Actions

Ready to take the small steps that make a BIG difference?

1. Decide that you want to improve yourself and your life and commit to doing the steps that will propel you forward.

2. Use the model — Examine / Select / Anchor / Make it easier / Keep a record — to put your new habit building process in action.

3. Celebrate! Be sure to appropriately celebrate the small wins as well as the big victories.

1 Giant Leap = Many Small Steps

When I stopped smoking years ago, I quit cold turkey. One giant step. But even then, I made many small changes in my daily routines to disrupt the nicotine habit. It appeared (and felt like) I made a major change overnight. But in reality, the real changes occurred over minutes and hours and days and weeks as, little by little, I made the transition.

Sometimes a giant leap is required. But more often, the changes we make are done bit by bit, like an ant moving grains of dirt to construct a home. A giant step may get you started but you’re going to need to take the small steps, day by day, sometimes even hour by hour, that instill the changes and make them permanent behaviors.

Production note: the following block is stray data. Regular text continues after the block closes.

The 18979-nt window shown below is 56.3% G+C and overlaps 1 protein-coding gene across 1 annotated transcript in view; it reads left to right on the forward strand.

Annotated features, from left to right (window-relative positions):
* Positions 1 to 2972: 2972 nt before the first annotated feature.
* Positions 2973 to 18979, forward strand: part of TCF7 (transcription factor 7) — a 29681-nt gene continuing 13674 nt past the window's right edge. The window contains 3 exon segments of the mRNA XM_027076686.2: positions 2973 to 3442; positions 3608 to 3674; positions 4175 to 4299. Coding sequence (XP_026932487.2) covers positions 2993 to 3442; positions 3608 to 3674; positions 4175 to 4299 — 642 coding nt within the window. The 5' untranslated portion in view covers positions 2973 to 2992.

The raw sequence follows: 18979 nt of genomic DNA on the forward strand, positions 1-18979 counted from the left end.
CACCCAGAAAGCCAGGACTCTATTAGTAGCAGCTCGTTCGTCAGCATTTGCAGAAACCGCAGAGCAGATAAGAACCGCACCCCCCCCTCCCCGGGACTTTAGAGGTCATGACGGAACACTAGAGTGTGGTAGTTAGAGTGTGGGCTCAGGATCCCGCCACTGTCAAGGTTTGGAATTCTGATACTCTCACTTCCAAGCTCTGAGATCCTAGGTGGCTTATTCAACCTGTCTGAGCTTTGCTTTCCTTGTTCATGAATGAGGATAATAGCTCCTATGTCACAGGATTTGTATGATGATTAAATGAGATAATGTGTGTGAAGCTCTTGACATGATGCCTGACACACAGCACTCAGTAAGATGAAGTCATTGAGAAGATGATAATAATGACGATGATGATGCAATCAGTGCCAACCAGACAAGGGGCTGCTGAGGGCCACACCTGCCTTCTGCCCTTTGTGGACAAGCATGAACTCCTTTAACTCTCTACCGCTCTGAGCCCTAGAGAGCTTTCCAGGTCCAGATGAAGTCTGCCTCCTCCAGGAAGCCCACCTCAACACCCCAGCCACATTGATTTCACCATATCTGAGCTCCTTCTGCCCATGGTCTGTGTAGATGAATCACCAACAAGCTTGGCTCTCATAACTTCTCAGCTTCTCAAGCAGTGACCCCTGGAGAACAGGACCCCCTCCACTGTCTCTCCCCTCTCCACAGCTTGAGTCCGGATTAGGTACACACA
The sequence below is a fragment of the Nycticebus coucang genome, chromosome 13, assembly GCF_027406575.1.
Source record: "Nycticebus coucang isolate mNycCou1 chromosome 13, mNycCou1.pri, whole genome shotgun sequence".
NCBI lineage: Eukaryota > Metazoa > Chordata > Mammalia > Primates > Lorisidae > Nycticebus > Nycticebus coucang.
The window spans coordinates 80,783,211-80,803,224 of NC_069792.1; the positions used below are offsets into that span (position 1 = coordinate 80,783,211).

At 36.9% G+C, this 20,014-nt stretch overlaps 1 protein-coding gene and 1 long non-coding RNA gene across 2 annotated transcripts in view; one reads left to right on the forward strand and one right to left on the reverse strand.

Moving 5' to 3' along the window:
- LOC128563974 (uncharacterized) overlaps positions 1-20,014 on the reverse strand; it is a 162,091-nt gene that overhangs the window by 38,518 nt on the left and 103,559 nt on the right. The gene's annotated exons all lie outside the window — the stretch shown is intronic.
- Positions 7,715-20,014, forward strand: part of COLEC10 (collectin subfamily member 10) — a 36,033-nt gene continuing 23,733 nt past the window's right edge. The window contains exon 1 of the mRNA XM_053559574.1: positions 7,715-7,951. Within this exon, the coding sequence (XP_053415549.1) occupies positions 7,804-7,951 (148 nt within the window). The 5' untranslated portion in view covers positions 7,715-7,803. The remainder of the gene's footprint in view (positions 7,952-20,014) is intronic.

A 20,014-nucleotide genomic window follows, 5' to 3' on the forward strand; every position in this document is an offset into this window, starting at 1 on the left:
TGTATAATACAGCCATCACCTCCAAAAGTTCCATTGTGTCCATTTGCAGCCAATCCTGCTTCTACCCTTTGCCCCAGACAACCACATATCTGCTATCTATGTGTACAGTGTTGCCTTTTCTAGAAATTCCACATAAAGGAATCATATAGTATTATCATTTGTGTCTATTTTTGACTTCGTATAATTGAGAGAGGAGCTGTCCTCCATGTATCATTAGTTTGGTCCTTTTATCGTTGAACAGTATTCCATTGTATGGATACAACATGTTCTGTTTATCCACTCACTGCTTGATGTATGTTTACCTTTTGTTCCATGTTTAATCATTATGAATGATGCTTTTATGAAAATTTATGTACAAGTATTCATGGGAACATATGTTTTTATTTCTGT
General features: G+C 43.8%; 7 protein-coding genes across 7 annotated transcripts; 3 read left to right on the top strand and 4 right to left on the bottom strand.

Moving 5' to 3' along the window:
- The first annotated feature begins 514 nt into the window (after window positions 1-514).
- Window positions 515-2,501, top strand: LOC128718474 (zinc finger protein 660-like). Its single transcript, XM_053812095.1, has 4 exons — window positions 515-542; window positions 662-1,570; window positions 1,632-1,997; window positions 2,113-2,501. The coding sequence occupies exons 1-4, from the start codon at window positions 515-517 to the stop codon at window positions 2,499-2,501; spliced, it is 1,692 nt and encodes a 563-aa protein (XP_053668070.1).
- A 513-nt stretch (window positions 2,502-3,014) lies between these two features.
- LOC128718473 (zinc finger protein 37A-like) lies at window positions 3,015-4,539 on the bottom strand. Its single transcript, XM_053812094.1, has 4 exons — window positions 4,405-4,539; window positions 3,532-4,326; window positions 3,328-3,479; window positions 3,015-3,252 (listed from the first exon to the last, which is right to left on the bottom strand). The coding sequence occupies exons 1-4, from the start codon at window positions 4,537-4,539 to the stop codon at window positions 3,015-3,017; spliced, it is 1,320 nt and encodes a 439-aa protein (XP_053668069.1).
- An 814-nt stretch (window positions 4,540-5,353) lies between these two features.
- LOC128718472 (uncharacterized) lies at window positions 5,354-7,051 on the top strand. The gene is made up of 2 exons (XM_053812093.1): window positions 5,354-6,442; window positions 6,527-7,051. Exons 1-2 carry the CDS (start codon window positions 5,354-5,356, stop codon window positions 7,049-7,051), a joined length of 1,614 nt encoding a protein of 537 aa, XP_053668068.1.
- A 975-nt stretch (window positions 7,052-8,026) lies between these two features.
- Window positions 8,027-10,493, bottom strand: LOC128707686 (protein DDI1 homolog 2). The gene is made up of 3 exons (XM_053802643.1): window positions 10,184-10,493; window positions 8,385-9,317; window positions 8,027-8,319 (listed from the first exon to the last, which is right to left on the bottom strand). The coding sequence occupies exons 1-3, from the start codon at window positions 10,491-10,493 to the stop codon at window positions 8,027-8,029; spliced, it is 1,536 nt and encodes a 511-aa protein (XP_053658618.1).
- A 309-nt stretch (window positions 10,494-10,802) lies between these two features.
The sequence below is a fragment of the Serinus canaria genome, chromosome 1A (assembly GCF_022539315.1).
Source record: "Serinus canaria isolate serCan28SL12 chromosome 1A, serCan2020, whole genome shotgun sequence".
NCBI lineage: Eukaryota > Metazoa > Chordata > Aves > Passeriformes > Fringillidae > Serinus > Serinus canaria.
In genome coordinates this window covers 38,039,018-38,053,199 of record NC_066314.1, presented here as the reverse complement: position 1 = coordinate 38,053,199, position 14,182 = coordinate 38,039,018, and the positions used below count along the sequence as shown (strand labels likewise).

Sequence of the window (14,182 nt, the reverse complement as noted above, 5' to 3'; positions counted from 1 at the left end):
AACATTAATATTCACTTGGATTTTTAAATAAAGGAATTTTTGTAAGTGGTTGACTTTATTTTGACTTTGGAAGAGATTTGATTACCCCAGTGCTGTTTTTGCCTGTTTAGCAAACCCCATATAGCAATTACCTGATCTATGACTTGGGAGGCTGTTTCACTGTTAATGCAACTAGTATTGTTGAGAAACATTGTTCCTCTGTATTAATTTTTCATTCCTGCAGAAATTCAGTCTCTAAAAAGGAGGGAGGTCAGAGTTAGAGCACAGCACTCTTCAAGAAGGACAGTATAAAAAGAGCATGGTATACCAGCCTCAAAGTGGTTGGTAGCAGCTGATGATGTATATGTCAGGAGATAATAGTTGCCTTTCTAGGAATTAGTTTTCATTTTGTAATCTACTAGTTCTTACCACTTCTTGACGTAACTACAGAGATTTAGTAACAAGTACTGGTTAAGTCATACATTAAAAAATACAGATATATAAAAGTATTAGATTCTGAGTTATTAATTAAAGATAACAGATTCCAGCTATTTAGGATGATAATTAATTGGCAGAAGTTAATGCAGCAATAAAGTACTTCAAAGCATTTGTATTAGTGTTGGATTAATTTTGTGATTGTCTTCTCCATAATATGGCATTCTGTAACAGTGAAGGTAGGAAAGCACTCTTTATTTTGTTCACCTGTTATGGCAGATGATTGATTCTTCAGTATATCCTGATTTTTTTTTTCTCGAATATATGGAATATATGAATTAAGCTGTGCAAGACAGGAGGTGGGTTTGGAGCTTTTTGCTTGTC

The little things ARE the big things. Tap in to the power of consistency and momentum. Repeat. That is embracing the Excelerated Life!

* * * * * * * * * * * * * * * * * * * * * * * * * * * * * * * * * * * * * * * * * * * * * * * * * *

Taking Excelerated action in pursuit of your goals is one step in creating your Excelerated Life, a life of flourishing, of well-being, meaning, and purpose.


Footnotes:

(1) I credit BJ Fogg for the concept of anchoring. Fogg uses this term to describe how an existing habit acts as an “anchor” where you attach the new behavior you want to become a habit. Learn more about BJ Fogg’s work and the Tiny Habits Method at https://www.tinyhabits.com/

(2) For more on this concept, see “The 20 Second Rule” ~ Principle #6 in The Happiness Advantage by Shawn Achor.

Resources:

Achor, Shawn. The Happiness Advantage. New York: Crown Publishing Group, 2010

Olson, Jeff. The Slight Edge. Austin, TX: Greenleaf Book Group Press, 2005-2013


little things are the big things